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Google unveils UAV parcel delivery concept

Google is continuing its journey into the world of unmanned air vehicles (UAVs), as it introduces a parcel-delivery UAV prototype developed under its two-year Project Wing effort.

The technology company is developing the concept through its Google X research division, and the announcement follows on from the company’s April 2014 acquisition of Titan Aerospace – a high-altitude, long endurance (HALE) solar-powered UAV manufacturer.

“Throughout history there have been a series of innovations that have each taken a huge chunk out of the friction of moving things around,” says Google X Moonshots captain Astro Teller in a promotional video posted on 28 August. “Project Wing aspires to take another big chunk of the remaining friction out of moving things around the world.”

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Google

Testing took place in Australia as recently as two weeks ago, during which first aid kits and food were delivered to Australian farmers.

In the video the fixed-wing prototype (pictured above) is shown to make a controlled drop of the parcel from a height using a tether, and so far Google says the development has “resulted in a reliable system that can do autonomous delivery”.

Google admits it is “years from a product”, but is confident in this first prototype, which it describes as more akin to a driverless car – which Google is also researching – than to other remote-controlled UAVs.

Dave Vos, the founder of Athena Technologies - a company that developed control software for UAVs and was purchased by Rockwell Collins in 2008 - has been named as lead on the project. The next stage of Project Wing will see Google X working to prove a UAV can quickly and safely deliver items.

The company’s announcement is timely, following Amazon chief executive Jeff Bezos’ announcement in December 2013 that his company was looking to enhance its Prime delivery service with the use of UAVs.

The company showcased a video of a vertical take-off and landing UAV (pictured below) that would deliver parcels to customers’ doorsteps.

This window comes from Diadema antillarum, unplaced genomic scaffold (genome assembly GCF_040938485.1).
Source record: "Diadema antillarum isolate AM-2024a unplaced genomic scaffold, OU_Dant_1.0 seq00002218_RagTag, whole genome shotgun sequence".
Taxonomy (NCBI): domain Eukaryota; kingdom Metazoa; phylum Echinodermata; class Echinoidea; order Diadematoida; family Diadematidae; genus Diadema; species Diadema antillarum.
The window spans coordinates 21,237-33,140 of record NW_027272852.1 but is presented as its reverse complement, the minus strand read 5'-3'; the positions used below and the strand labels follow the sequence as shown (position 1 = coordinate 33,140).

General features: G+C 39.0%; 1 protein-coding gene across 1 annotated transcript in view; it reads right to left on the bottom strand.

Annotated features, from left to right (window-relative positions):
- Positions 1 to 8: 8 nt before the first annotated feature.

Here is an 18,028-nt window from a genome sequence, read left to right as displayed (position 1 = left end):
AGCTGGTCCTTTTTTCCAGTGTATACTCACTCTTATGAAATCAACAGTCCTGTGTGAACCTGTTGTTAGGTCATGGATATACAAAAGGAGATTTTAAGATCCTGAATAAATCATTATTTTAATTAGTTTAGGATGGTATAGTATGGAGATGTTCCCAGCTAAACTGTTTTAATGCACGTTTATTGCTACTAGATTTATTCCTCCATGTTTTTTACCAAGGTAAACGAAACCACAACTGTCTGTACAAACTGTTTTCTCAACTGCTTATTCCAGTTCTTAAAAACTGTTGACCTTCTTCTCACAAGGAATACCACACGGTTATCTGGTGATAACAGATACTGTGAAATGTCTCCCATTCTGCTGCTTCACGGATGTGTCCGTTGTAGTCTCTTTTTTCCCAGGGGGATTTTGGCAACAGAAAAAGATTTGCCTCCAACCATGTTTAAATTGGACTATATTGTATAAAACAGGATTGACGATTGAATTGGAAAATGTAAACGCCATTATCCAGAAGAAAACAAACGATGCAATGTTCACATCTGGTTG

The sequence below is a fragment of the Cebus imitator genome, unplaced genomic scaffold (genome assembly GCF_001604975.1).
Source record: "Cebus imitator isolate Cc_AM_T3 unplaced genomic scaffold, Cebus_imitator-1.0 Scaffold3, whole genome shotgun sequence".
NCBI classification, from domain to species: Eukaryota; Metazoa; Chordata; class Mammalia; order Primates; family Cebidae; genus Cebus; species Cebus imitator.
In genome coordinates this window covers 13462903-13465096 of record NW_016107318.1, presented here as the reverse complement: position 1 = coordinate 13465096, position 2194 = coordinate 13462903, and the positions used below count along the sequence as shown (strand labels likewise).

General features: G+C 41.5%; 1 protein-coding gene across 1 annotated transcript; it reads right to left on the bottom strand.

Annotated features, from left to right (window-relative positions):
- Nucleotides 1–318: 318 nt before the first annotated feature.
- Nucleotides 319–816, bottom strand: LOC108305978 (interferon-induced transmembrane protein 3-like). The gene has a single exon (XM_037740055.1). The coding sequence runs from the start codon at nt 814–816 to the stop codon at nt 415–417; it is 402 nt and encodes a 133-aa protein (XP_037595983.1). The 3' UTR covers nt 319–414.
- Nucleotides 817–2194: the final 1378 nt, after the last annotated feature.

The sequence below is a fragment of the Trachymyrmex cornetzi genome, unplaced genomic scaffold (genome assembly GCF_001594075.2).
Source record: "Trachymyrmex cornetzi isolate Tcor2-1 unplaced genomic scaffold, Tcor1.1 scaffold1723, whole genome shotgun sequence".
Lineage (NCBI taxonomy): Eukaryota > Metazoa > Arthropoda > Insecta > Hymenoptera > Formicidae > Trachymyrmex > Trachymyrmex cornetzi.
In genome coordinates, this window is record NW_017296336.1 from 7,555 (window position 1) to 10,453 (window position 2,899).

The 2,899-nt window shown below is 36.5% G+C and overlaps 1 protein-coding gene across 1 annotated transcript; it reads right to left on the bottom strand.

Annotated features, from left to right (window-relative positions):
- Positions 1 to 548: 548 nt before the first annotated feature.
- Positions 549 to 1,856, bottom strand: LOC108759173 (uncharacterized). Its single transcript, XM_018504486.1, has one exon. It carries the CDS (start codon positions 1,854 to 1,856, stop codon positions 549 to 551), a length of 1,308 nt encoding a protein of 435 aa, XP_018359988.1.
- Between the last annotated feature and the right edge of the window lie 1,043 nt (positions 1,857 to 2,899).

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Rex Features

Amazon went so far as to send a letter to the US Federal Aviation Administration in July calling for an exemption on current airspace restrictions, so that Amazon Prime Air could become a reality.

The Association for Unmanned Vehicle Systems International (AUVSI) – which lobbies for the unmanned industry – threw its support behind Amazon’s effort, sending its own letter to the US Department for Transportation on 26 August calling for the company to be allowed to test its system.

“We hope the FAA uses any and all means to allow Amazon to test their systems domestically in a safe and responsible manner,” the letter says.

The FAA was mandated in 2012 to open up US airspace to allow for UAVs to be operated alongside manned aircraft, under the FAA Modernization and Reform Act. The deadline is 2015, although it is widely understood that this is unlikely to be met.

However, Congress included section 333, which allows the Secretary of Transportation to grant that “certain [UAVs] may operate safely in the airspace before the FAA finalises rules for widespread commercial use of small [UAVs]”, AUVSI says in its letter.

This means an exception could be granted – and Amazon would be allowed to start testing its prototype.

Google’s acquisition of Titan was aimed at developing a HALE aircraft that could affordably replace satellites on localised missions.

Social networking site Facebook’s founder Mark Zuckerberg was also reportedly interested in acquiring Titan, although in March he announced the company was instead looking to develop its own HALE UAV. The Facebook aircraft would operate for long periods of time, providing broadband services to remote areas.

Zuckerberg acknowledged that HALE UAVs are not restrained by airspace regulations because they are positioned at such a high altitude. The weather at 65,000ft is stable, so they can operate without being disturbed.

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